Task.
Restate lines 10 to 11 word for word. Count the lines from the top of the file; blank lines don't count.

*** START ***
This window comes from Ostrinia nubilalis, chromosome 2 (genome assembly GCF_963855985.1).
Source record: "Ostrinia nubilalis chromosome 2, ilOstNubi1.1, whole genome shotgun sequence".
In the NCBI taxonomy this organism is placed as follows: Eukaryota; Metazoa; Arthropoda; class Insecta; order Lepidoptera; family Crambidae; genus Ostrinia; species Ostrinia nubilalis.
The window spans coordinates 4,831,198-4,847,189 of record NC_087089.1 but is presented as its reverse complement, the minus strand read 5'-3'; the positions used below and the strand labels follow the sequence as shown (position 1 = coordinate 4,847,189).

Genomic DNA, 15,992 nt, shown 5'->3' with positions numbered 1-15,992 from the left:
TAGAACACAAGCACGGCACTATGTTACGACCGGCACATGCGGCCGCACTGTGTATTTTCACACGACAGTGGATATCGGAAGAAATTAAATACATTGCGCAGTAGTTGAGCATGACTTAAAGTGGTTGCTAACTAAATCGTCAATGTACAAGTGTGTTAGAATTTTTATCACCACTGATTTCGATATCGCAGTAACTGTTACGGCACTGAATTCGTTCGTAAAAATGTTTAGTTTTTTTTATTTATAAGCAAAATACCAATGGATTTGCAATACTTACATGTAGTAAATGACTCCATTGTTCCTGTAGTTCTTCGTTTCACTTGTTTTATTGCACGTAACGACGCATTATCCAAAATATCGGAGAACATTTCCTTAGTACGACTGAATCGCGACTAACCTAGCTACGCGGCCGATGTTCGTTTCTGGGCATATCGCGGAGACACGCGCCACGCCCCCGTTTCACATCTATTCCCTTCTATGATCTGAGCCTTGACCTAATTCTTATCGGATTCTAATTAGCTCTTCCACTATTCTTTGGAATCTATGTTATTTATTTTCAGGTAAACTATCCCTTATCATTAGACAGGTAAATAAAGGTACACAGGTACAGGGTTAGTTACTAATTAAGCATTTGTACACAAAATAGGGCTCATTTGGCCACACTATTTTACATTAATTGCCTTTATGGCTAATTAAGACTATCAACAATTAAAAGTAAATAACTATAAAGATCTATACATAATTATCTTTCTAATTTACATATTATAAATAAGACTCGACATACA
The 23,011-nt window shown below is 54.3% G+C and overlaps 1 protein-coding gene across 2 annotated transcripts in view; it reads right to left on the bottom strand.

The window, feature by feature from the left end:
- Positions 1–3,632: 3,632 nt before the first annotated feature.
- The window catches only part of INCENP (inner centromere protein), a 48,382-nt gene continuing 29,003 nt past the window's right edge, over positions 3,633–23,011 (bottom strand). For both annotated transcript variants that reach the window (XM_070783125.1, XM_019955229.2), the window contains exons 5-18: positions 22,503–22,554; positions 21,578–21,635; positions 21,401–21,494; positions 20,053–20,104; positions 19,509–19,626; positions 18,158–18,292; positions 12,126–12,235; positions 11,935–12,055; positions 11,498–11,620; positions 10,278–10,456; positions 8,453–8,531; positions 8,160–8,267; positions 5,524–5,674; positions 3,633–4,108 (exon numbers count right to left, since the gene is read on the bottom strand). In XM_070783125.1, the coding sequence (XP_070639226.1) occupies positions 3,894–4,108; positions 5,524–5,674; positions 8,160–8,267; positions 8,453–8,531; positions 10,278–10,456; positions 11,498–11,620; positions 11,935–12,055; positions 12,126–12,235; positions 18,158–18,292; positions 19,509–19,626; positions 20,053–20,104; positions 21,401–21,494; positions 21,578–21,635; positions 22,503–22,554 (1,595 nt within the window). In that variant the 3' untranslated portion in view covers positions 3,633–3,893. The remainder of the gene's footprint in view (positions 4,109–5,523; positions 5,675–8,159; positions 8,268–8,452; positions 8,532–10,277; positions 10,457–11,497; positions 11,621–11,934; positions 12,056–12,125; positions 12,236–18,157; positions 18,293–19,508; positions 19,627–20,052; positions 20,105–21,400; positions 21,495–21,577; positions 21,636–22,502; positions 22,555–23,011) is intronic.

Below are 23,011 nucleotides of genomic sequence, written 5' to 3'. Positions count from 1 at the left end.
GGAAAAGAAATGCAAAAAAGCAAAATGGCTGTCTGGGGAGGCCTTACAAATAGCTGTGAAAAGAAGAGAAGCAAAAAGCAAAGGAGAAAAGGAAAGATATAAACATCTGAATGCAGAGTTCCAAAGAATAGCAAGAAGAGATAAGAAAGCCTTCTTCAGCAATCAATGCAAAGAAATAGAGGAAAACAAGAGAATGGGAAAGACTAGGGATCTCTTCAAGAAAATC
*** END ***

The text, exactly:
- The window catches only part of INCENP (inner centromere protein), a 48,382-nt gene continuing 29,003 nt past the window's right edge, over positions 3,633–23,011 (bottom strand). For both annotated transcript variants that reach the window (XM_070783125.1, XM_019955229.2), the window contains exons 5-18: positions 22,503–22,554; positions 21,578–21,635; positions 21,401–21,494; positions 20,053–20,104; positions 19,509–19,626; positions 18,158–18,292; positions 12,126–12,235; positions 11,935–12,055; positions 11,498–11,620; positions 10,278–10,456; positions 8,453–8,531; positions 8,160–8,267; positions 5,524–5,674; positions 3,633–4,108 (exon numbers count right to left, since the gene is read on the bottom strand). In XM_070783125.1, the coding sequence (XP_070639226.1) occupies positions 3,894–4,108; positions 5,524–5,674; positions 8,160–8,267; positions 8,453–8,531; positions 10,278–10,456; positions 11,498–11,620; positions 11,935–12,055; positions 12,126–12,235; positions 18,158–18,292; positions 19,509–19,626; positions 20,053–20,104; positions 21,401–21,494; positions 21,578–21,635; positions 22,503–22,554 (1,595 nt within the window). In that variant the 3' untranslated portion in view covers positions 3,633–3,893. The remainder of the gene's footprint in view (positions 4,109–5,523; positions 5,675–8,159; positions 8,268–8,452; positions 8,532–10,277; positions 10,457–11,497; positions 11,621–11,934; positions 12,056–12,125; positions 12,236–18,157; positions 18,293–19,508; positions 19,627–20,052; positions 20,105–21,400; positions 21,495–21,577; positions 21,636–22,502; positions 22,555–23,011) is intronic.

Below are 23,011 nucleotides of genomic sequence, written 5' to 3'. Positions count from 1 at the left end.